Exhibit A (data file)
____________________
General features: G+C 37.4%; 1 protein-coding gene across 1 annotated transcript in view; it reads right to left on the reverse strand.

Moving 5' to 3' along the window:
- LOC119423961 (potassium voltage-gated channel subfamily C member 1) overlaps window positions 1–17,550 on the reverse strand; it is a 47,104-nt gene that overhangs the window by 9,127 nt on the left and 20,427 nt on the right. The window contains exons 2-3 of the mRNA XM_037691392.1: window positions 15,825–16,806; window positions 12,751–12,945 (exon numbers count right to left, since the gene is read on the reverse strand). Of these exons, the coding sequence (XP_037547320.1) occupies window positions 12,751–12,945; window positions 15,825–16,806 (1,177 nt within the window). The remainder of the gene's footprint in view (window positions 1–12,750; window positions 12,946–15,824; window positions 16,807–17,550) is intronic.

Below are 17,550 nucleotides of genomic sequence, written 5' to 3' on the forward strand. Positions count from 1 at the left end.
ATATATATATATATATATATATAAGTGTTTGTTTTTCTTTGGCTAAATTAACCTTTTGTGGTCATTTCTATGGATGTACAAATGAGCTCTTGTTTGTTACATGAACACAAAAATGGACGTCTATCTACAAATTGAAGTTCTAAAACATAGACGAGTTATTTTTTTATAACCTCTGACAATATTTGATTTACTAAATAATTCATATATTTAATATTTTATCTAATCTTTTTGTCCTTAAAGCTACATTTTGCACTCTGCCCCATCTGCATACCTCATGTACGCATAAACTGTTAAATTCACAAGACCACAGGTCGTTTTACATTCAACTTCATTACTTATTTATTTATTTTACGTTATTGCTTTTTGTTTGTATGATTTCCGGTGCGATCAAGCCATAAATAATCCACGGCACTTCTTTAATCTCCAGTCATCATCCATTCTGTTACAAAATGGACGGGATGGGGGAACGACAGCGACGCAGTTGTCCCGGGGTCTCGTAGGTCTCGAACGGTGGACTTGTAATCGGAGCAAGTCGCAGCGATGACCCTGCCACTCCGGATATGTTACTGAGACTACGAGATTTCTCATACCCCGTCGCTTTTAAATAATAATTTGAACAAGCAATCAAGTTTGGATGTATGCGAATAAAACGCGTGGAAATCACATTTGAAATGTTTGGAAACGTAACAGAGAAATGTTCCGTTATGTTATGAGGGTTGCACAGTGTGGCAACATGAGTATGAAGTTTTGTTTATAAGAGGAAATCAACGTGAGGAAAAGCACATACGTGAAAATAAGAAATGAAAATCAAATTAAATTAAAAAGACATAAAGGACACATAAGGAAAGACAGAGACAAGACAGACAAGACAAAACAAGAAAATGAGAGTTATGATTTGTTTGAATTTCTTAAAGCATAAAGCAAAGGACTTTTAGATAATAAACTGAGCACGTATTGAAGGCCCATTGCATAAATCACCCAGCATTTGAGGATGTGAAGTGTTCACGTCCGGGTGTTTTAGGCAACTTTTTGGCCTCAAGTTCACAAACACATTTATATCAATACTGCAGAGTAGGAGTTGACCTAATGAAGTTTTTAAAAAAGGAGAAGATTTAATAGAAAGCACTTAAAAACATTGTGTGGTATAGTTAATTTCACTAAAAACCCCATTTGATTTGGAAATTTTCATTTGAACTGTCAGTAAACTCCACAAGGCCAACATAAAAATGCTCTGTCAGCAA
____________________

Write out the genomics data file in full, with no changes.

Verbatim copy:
General features: G+C 37.4%; 1 protein-coding gene across 1 annotated transcript in view; it reads right to left on the reverse strand.

Moving 5' to 3' along the window:
- LOC119423961 (potassium voltage-gated channel subfamily C member 1) overlaps window positions 1–17,550 on the reverse strand; it is a 47,104-nt gene that overhangs the window by 9,127 nt on the left and 20,427 nt on the right. The window contains exons 2-3 of the mRNA XM_037691392.1: window positions 15,825–16,806; window positions 12,751–12,945 (exon numbers count right to left, since the gene is read on the reverse strand). Of these exons, the coding sequence (XP_037547320.1) occupies window positions 12,751–12,945; window positions 15,825–16,806 (1,177 nt within the window). The remainder of the gene's footprint in view (window positions 1–12,750; window positions 12,946–15,824; window positions 16,807–17,550) is intronic.

Below are 17,550 nucleotides of genomic sequence, written 5' to 3' on the forward strand. Positions count from 1 at the left end.
ATATATATATATATATATATATAAGTGTTTGTTTTTCTTTGGCTAAATTAACCTTTTGTGGTCATTTCTATGGATGTACAAATGAGCTCTTGTTTGTTACATGAACACAAAAATGGACGTCTATCTACAAATTGAAGTTCTAAAACATAGACGAGTTATTTTTTTATAACCTCTGACAATATTTGATTTACTAAATAATTCATATATTTAATATTTTATCTAATCTTTTTGTCCTTAAAGCTACATTTTGCACTCTGCCCCATCTGCATACCTCATGTACGCATAAACTGTTAAATTCACAAGACCACAGGTCGTTTTACATTCAACTTCATTACTTATTTATTTATTTTACGTTATTGCTTTTTGTTTGTATGATTTCCGGTGCGATCAAGCCATAAATAATCCACGGCACTTCTTTAATCTCCAGTCATCATCCATTCTGTTACAAAATGGACGGGATGGGGGAACGACAGCGACGCAGTTGTCCCGGGGTCTCGTAGGTCTCGAACGGTGGACTTGTAATCGGAGCAAGTCGCAGCGATGACCCTGCCACTCCGGATATGTTACTGAGACTACGAGATTTCTCATACCCCGTCGCTTTTAAATAATAATTTGAACAAGCAATCAAGTTTGGATGTATGCGAATAAAACGCGTGGAAATCACATTTGAAATGTTTGGAAACGTAACAGAGAAATGTTCCGTTATGTTATGAGGGTTGCACAGTGTGGCAACATGAGTATGAAGTTTTGTTTATAAGAGGAAATCAACGTGAGGAAAAGCACATACGTGAAAATAAGAAATGAAAATCAAATTAAATTAAAAAGACATAAAGGACACATAAGGAAAGACAGAGACAAGACAGACAAGACAAAACAAGAAAATGAGAGTTATGATTTGTTTGAATTTCTTAAAGCATAAAGCAAAGGACTTTTAGATAATAAACTGAGCACGTATTGAAGGCCCATTGCATAAATCACCCAGCATTTGAGGATGTGAAGTGTTCACGTCCGGGTGTTTTAGGCAACTTTTTGGCCTCAAGTTCACAAACACATTTATATCAATACTGCAGAGTAGGAGTTGACCTAATGAAGTTTTTAAAAAAGGAGAAGATTTAATAGAAAGCACTTAAAAACATTGTGTGGTATAGTTAATTTCACTAAAAACCCCATTTGATTTGGAAATTTTCATTTGAACTGTCAGTAAACTCCACAAGGCCAACATAAAAATGCTCTGTCAGCAA